(NewsNation) — More than 20 sheriff’s departments responded to a small Texas county overrun by cartel activity after a local sheriff put out a call for help.

Kinney County, about a two-hour drive west of San Antonio on the U.S.-Mexico border, has become a playground for transnational criminal organizations using the rural land as a smuggling route, illegally transporting migrants and drugs farther into the country, Kinney County Sheriff Brad Coe said.

Coe says that though they work well with Border Patrol, the agency is stretched thin, unable to handle the volume of smugglers.

“Right now, they’re overwhelmed, completely overwhelmed. So, we’re having to pick up some of their slack, especially when it comes to transport and working some of these back roads,” Coe said.

Coe said the deputies who arrived to support Kinney County came ready and willing to help. Deputies, canine handlers and dispatchers arrived in force, equipped with a mobile command unit, prepared for the conflict taking place at the border.

“With the personnel coming in, we can cover that highway, and we can try to push some of this criminal element that is smuggling back either to another county where they have more resources, or shut it down completely,” he said.

Coe told NewsNation that the county’s new border task force has already stopped five smuggling attempts. Four of them involved pursuits, three had people bail out of their vehicles and one of the vehicles rolled over.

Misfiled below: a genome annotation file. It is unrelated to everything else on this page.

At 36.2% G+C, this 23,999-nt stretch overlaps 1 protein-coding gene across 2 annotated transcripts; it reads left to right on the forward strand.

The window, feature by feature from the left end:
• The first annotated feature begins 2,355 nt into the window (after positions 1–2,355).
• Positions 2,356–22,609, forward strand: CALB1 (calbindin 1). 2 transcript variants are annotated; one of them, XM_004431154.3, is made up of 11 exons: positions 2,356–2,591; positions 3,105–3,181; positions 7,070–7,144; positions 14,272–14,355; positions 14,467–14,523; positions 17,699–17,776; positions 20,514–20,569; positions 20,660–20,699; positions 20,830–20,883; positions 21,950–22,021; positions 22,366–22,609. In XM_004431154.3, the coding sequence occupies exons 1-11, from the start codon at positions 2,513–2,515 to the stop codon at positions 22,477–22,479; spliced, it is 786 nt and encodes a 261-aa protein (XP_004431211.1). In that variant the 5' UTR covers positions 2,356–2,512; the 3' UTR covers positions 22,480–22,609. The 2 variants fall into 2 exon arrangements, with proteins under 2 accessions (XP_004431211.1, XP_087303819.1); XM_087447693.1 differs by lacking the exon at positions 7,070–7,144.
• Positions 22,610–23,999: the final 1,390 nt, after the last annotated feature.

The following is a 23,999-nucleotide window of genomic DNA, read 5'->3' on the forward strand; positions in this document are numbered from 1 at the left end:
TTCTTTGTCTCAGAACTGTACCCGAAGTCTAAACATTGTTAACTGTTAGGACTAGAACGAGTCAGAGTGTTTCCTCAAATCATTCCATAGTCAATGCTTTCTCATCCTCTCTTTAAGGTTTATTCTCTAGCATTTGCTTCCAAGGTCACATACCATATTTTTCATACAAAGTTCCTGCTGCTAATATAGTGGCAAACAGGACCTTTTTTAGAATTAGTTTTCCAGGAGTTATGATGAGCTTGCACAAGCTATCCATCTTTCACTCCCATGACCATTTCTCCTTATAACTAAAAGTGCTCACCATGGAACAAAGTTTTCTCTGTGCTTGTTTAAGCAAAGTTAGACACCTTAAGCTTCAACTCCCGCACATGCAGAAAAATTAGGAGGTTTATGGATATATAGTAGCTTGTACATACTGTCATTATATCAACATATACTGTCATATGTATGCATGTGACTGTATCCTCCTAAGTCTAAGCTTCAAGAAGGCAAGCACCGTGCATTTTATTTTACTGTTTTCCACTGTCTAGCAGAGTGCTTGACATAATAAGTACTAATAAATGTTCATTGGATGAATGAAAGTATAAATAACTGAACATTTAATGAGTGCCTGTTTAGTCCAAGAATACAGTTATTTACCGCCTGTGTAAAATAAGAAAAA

The crew also had three drug seizures, one fugitive arrest and six felony arrests, all within the first day of operation.

Kinney County not only deals with smuggling on the roadways but on the ranchlands as well. Since August 2021, the county has had approximately 5,500 criminal cases, which comes out to roughly 10 arrests a day, said Brent Smith, the Kinney County attorney.

Smith said officials there have become the first to prosecute for criminal trespassing under Gov. Greg Abbott’s Operation Lone Star.

Though the task force has been effective since it began operations in Kinney County, Coe says the federal government should be doing more.

“I hate to say it, but it’s gonna take money and a lot of manpower and a lot of patience. But if the federal government would step in and do what they’re supposed to do, (U.S. Secretary of Homeland Security Alejandro) Mayorkas could stop this tomorrow,” Coe said.

Meanwhile, more help appears to be on the way to Kinney County. Coe told NewsNation that sheriff’s departments in Oklahoma have also responded and are working out logistics.